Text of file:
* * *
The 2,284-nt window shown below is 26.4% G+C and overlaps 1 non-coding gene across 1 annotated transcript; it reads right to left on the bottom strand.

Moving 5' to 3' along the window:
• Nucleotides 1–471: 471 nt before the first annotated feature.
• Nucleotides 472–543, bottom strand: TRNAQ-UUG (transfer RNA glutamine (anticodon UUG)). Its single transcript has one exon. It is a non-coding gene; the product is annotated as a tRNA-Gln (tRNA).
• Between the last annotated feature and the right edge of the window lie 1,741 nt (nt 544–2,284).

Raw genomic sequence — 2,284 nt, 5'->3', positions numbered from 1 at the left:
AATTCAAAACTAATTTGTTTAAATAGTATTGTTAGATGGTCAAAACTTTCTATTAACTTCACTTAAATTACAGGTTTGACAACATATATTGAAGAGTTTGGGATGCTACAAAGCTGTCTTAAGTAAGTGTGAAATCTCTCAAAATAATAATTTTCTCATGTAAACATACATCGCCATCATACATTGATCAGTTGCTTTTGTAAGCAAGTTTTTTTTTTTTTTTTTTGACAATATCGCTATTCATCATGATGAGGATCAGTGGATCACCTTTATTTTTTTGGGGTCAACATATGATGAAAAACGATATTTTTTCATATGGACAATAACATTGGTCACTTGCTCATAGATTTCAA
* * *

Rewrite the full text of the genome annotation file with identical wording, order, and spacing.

The 2,284-nt window shown below is 26.4% G+C and overlaps 1 non-coding gene across 1 annotated transcript; it reads right to left on the bottom strand.

Moving 5' to 3' along the window:
• Nucleotides 1–471: 471 nt before the first annotated feature.
• Nucleotides 472–543, bottom strand: TRNAQ-UUG (transfer RNA glutamine (anticodon UUG)). Its single transcript has one exon. It is a non-coding gene; the product is annotated as a tRNA-Gln (tRNA).
• Between the last annotated feature and the right edge of the window lie 1,741 nt (nt 544–2,284).

Raw genomic sequence — 2,284 nt, 5'->3', positions numbered from 1 at the left:
AATTCAAAACTAATTTGTTTAAATAGTATTGTTAGATGGTCAAAACTTTCTATTAACTTCACTTAAATTACAGGTTTGACAACATATATTGAAGAGTTTGGGATGCTACAAAGCTGTCTTAAGTAAGTGTGAAATCTCTCAAAATAATAATTTTCTCATGTAAACATACATCGCCATCATACATTGATCAGTTGCTTTTGTAAGCAAGTTTTTTTTTTTTTTTTTTGACAATATCGCTATTCATCATGATGAGGATCAGTGGATCACCTTTATTTTTTTGGGGTCAACATATGATGAAAAACGATATTTTTTCATATGGACAATAACATTGGTCACTTGCTCATAGATTTCAA